Here's what I discovered through Tré's experience... All of my kids have this ability and courage right now to show a new version of themselves to a crowd of their piers. They feel the uncomfortable feeling of showing a new side of themselves, and they push through it! I am very proud of them for this and also very much in awe because it takes a tremendous amount of bravery. You also have to be able to deal with a fair amount of discomfort....this is where I failed the test. I did not like the feeling of discomfort and I learned that alcohol could take that away. As a bonus, it calmed down what I call my external compass. I describe the external compass as the ability to think and care about EVERYTHING that others might be thinking...about me. All the answers are outside of me;) Because I was born with an indestructible external compass that was fully developed before I was probably even in kindergarten (a symptom of growing up under the false assumptions that I was famous #smalltownlife. I can still taste the shame and embarrassment the few times I tried on new versions of me. I would have never been able to go to a party and just start busting out moves and dancing, especially if no one else was (not once I had a taste of the bold person I was with alcohol) As I was walking out of a tea shop the other day after processing my discovery of what alcohol actually was numbing back in the day..I ran into this sign and took it as a 'sign' (no pun) to call Tré because I knew that he had a meeting with his bball coach and just wanted to hear what it was about.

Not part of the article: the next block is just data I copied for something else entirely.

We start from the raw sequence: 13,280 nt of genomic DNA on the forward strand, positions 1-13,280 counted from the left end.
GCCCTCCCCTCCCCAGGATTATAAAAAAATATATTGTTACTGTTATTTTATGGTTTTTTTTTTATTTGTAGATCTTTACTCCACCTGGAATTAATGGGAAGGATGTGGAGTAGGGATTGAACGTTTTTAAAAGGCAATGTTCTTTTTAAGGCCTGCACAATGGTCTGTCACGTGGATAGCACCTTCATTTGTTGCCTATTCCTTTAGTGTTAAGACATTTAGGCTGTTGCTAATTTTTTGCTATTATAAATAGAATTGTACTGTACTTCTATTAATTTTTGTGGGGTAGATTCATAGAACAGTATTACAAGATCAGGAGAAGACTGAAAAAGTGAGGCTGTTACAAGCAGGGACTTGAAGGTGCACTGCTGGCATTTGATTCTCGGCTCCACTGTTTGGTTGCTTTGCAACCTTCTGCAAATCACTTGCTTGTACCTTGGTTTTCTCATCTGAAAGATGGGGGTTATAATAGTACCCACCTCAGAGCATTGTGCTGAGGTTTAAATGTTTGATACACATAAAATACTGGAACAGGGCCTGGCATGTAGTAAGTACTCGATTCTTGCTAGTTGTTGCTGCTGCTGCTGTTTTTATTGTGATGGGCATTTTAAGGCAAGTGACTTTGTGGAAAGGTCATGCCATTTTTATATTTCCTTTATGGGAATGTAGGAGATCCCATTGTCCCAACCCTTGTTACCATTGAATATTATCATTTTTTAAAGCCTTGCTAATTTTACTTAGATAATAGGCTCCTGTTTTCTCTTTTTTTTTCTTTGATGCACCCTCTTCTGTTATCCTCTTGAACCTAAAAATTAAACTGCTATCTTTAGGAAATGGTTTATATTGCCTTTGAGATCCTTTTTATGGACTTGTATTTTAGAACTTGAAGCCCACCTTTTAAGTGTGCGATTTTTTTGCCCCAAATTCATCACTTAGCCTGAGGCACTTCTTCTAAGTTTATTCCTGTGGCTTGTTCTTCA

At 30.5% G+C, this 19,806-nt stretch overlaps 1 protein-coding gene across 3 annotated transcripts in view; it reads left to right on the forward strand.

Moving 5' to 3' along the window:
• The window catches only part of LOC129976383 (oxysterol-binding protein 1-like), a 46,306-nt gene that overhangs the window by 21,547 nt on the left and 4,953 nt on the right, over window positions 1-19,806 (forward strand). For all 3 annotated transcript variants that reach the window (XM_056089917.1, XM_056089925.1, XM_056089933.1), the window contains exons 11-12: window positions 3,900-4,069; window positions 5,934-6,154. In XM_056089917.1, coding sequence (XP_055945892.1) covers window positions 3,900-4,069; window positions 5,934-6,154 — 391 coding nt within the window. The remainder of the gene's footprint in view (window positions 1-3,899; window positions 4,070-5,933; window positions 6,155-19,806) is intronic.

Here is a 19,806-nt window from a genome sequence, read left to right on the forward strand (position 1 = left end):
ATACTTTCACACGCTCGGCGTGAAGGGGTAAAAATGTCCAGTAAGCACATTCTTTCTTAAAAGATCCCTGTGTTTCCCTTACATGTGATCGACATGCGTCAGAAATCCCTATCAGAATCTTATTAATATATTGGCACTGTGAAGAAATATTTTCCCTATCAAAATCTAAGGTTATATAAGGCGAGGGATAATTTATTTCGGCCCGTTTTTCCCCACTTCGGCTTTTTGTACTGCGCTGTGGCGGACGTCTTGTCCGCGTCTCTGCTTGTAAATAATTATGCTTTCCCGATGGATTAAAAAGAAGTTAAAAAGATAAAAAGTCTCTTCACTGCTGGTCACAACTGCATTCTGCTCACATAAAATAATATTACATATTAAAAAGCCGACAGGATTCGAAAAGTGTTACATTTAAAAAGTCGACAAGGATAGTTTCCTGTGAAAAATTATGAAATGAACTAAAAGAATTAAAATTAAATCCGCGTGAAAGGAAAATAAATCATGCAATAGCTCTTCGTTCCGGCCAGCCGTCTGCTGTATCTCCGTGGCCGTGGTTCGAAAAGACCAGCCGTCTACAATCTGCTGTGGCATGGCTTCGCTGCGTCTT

Isn't that fascinating!!!! Tré proceeded to tell me that his coach was pulling him aside to tell him that he saw a social media picture of him at a party and there was alcohol in the background. He proceeded to ask him if he was drinking...Tré said he 'thinks' he believed him when he told coach that he didn't. His coach then told him that if this happened in bball season that he would have been kicked off the team. I understand that his coach and I are coming from two different perspectives and he has to assume the worst:(.
But...Mama Bear in me wanted to say, "Did you know he danced the night away and bravely chose not to drink even with full-court-press peer pressure from friends? Did you know that he chose to look out for his friend responsibly and without judgement!!!?" "Did you bother to mention that you think he is an awesome kid for the example that he set, and then give him an alternative to socializing? Don't get me wrong...I am grateful he has a coach that cares about his well-being, but everything he mentioned was reenforcing the "What will people think?...and...How would this look on the program"?
My response to Tré... "If you are looking for a fear factor to give you permission not to go to parties, then now you have one. We are interested in letting you continue to make choices on your own (even if you screw up) so that you can continue to develop that internal compass. That compass that tells you what is right and wrong for you and only you. The internal compass that tells you how you feel and connects you to your intuition. We trust you. You are an awesome young man. And we are honored to be your parents! Keep being you and inspiring others. Your coach will learn who you are one day and be very proud of you...but, you won't need to hear it from him, because you will already feel it inside!
The most magical note came from a friend just this morning to celebrate our family work we did together this weekend... "I had to share a story with you. XXX has really been struggling with friends he has that are starting to experiment with alcohol. He is my kid that is very black and white. In his mind he doesn't understand how he can be friends with them anymore. He came home a few days ago and told me that your son doesn't drink and is an example that it's possible! Thank you Tre for giving him hope."
Trust me Tré, Jalena and Jamie...You can dance...without vodka:) It may be a little uncomfortable, but that's just an indicator that you are alive!